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Somali baby's survival seen as rare success
DADAAB, Kenya -- Only 10 days ago, Minhaj Gedi Farah was too weak to cry and his skin crumpled liked thin leather under the pressure of his mother's hands.
Now doctors say the severely malnourished 7-month-old appears out of danger of joining the more than 29,000 children who already have died in the famine.
It's a rare success story amid unimaginable misery for parents at the world's largest refugee camp -- a place where a father must bury two of his daughters one day and their brother the next.
Seven-month-old Minhaj though now weighs more than 8 pounds -- still well below what he should for his age, but a major improvement from 7 pounds when he first arrived at a field hospital ward here.
"He is in stable condition and he is doing well," said Dr. John Kiogora of the International Rescue Committee, who has been treating the infant since his arrival in late July.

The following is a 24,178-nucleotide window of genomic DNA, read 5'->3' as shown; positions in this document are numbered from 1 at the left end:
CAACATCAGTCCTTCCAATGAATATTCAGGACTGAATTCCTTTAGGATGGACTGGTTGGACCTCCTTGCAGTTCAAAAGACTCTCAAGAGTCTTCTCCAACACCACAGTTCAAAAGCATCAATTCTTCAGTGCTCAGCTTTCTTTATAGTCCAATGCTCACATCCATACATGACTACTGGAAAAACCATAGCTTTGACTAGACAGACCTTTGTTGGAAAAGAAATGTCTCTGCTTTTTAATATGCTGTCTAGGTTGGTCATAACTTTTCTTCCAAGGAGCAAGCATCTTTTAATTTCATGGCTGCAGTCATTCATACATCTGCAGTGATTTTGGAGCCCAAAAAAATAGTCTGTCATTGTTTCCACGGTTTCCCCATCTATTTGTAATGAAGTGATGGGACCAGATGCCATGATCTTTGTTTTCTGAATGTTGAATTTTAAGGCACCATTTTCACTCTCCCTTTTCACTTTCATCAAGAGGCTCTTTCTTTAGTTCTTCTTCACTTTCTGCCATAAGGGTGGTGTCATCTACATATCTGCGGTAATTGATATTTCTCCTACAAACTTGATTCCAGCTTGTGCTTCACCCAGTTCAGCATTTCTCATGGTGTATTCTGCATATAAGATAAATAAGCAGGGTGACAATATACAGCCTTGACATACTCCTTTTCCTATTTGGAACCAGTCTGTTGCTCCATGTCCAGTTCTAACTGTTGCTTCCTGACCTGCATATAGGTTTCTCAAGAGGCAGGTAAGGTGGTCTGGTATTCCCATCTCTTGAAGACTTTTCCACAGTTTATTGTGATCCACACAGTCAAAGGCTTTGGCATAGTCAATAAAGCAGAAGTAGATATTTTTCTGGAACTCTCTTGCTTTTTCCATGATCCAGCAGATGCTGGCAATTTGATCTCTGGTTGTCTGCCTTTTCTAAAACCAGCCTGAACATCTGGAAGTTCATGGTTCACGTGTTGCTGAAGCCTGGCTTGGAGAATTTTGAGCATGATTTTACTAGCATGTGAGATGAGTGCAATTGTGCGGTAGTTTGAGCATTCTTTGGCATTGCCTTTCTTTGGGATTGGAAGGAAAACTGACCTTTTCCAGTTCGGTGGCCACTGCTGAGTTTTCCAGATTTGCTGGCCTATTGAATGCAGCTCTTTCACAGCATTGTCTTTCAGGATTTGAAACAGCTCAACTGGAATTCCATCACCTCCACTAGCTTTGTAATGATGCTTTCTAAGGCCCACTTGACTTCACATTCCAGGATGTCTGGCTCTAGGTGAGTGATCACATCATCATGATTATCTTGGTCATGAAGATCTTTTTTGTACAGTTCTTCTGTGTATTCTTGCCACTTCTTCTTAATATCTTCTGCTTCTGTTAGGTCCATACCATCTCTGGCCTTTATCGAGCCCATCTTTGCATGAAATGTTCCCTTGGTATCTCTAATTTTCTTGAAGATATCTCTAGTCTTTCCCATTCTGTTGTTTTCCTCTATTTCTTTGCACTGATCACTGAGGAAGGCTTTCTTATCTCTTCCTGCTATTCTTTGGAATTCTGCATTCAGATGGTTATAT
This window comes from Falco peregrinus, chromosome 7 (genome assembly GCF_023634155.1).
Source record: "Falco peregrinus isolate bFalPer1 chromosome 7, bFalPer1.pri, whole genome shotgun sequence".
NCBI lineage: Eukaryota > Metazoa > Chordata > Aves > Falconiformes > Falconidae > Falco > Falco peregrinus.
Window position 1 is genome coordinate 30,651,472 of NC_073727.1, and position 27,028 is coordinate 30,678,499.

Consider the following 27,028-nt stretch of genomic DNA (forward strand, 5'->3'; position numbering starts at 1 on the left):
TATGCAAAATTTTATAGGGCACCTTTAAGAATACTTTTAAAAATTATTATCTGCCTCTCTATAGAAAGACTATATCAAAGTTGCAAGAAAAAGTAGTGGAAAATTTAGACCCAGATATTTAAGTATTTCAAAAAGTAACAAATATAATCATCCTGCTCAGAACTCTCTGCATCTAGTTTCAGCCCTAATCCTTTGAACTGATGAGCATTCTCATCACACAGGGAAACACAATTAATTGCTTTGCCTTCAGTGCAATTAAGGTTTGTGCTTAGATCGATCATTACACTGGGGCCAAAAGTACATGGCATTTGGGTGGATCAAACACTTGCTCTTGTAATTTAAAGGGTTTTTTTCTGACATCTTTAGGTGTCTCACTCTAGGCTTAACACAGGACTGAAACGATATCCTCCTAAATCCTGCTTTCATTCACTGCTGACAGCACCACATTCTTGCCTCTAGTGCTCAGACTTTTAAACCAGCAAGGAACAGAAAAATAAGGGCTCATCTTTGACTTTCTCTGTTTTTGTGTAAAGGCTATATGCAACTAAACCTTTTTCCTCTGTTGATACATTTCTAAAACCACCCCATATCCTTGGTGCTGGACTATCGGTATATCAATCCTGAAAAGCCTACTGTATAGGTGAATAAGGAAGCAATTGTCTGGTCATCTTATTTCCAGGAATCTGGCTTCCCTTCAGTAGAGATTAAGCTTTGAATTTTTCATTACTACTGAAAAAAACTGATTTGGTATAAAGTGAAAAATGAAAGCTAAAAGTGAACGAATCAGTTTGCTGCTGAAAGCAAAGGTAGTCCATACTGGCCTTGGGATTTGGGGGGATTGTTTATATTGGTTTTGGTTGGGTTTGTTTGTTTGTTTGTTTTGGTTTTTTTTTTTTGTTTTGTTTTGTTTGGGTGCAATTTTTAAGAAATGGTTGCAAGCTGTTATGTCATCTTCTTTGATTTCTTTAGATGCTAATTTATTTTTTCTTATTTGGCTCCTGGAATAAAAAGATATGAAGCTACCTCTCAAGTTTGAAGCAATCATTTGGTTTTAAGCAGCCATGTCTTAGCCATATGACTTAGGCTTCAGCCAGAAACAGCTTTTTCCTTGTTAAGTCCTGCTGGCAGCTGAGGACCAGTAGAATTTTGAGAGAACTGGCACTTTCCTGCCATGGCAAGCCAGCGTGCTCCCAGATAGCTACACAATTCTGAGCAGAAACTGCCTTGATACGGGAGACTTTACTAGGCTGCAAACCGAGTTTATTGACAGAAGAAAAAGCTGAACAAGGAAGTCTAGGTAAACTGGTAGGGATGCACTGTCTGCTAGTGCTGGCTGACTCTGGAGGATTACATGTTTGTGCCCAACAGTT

Startling photos of Minhaj's twig-like arms and hollow cheeks made him the frail face of the worst famine in 60 years.
On Saturday, though, the wide-eyed baby looked around the ward inquisitively and became captivated with a journalist who was taking his picture.
It's a miracle for his mother, and a testament to just how hard doctors and other health care workers here are trying to save lives as more and more malnourished children arrive each day.
Most parents have been far less fortunate: New arrivals at Dadaab have described losing as many as four children to starvation and disease along the journey by foot from Somalia.
Others made unthinkable decisions about which children to take with them, and which to leave for dead under trees so that the entire family did not perish.
More than 29,000 children under the age of 5 have died in the last 90 days in southern Somalia alone, according to U.S. estimates. The United Nations says 640,000 Somali children are acutely malnourished, suggesting the death toll of small children will rise in the coming weeks.